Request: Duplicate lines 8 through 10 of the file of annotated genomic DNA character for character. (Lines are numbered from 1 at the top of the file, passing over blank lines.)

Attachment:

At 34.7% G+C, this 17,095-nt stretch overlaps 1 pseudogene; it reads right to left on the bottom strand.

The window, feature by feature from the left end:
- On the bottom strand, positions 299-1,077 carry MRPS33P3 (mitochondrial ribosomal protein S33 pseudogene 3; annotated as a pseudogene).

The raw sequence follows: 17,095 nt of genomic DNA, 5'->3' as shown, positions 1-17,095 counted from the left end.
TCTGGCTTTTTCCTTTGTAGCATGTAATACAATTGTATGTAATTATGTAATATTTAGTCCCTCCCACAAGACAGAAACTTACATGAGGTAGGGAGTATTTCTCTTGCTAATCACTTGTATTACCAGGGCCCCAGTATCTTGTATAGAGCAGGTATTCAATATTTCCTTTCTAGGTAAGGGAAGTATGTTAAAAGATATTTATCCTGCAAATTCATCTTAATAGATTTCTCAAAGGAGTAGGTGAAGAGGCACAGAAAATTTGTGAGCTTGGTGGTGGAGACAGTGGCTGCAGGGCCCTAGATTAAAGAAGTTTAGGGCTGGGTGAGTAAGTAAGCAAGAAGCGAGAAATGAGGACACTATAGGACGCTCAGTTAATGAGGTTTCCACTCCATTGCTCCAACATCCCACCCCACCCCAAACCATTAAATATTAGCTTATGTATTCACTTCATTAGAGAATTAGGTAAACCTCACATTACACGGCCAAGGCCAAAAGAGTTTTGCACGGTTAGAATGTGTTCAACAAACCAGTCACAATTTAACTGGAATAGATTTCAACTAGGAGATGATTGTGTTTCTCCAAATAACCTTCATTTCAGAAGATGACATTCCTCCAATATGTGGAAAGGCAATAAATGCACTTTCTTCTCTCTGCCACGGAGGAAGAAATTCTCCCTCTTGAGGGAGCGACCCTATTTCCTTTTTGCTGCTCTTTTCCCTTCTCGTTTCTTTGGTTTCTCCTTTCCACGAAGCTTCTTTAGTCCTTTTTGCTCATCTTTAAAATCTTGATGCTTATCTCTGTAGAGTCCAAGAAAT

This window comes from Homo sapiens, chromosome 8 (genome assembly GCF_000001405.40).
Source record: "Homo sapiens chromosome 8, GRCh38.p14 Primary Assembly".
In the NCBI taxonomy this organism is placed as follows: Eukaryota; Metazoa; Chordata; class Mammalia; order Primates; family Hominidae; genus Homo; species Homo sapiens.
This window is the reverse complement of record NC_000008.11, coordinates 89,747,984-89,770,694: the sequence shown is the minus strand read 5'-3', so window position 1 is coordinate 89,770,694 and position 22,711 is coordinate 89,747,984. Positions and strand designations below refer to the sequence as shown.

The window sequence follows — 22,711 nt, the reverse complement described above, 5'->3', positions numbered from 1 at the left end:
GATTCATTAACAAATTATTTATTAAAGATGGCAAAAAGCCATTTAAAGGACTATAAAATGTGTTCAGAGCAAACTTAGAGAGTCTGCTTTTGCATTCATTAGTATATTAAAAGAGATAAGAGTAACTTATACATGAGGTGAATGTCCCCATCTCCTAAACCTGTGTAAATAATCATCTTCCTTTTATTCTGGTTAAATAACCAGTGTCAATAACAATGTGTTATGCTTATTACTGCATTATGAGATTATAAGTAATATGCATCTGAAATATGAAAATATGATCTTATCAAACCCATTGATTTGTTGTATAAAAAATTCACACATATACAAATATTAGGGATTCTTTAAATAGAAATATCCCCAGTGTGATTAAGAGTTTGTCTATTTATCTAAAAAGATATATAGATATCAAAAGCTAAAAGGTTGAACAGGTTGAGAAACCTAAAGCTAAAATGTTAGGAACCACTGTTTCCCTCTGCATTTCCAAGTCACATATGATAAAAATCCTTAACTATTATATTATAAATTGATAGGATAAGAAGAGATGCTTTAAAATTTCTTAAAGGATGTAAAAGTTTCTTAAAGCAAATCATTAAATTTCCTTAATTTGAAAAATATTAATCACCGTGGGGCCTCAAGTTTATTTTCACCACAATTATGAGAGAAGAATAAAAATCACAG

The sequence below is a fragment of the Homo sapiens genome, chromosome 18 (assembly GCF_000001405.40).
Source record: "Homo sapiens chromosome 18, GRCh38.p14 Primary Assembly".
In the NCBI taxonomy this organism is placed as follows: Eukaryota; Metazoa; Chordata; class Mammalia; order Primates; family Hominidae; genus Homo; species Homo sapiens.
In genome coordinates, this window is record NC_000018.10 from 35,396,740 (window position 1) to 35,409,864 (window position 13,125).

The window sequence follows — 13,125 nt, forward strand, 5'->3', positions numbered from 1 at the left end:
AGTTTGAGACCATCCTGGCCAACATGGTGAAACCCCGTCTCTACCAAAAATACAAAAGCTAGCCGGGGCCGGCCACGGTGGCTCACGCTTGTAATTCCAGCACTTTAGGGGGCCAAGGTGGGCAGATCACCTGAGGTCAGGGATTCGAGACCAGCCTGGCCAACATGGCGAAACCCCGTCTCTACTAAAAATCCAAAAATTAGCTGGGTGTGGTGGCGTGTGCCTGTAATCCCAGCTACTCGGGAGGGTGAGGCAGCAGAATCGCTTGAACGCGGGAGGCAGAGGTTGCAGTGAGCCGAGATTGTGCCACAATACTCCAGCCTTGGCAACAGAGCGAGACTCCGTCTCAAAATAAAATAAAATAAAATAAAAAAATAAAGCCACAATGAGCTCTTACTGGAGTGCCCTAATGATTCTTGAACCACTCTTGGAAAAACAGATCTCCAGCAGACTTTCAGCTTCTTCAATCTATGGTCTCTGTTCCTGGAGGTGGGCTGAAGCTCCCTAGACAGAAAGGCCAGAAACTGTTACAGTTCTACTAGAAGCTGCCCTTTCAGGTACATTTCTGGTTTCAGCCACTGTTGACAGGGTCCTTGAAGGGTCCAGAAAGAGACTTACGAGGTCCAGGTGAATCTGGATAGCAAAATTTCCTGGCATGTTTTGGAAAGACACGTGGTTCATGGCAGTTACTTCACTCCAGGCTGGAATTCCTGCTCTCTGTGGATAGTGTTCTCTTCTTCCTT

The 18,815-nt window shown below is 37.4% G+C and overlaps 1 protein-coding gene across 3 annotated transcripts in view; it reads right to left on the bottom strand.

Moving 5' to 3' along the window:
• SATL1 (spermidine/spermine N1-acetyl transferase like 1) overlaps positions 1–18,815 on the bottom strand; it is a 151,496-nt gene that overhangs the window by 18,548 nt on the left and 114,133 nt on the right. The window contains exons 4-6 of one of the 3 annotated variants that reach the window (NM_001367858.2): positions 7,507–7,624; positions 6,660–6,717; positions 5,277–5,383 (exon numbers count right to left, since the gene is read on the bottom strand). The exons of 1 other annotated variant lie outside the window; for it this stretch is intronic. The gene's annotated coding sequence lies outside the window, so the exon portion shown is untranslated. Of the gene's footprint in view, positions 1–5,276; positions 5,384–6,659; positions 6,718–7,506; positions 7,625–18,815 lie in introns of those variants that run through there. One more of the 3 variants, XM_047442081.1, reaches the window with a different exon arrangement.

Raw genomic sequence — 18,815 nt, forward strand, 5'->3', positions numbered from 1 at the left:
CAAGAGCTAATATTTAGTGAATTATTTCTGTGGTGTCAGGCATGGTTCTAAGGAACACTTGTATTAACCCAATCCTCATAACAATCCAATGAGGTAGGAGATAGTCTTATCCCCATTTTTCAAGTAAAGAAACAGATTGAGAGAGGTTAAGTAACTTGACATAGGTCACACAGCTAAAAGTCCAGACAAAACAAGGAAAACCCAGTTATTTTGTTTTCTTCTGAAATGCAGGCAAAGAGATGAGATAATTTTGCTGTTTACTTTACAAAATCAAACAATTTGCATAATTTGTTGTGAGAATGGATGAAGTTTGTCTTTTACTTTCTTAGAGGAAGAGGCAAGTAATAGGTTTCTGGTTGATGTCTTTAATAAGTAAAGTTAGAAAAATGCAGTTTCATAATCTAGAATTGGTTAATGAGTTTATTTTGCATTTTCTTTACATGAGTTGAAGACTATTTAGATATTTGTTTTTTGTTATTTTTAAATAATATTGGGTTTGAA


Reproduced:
In the NCBI taxonomy this organism is placed as follows: Eukaryota; Metazoa; Chordata; class Mammalia; order Primates; family Hominidae; genus Homo; species Homo sapiens.
This window is the reverse complement of record NC_000008.11, coordinates 89,747,984-89,770,694: the sequence shown is the minus strand read 5'-3', so window position 1 is coordinate 89,770,694 and position 22,711 is coordinate 89,747,984. Positions and strand designations below refer to the sequence as shown.

The window sequence follows — 22,711 nt, the reverse complement described above, 5'->3', positions numbered from 1 at the left end: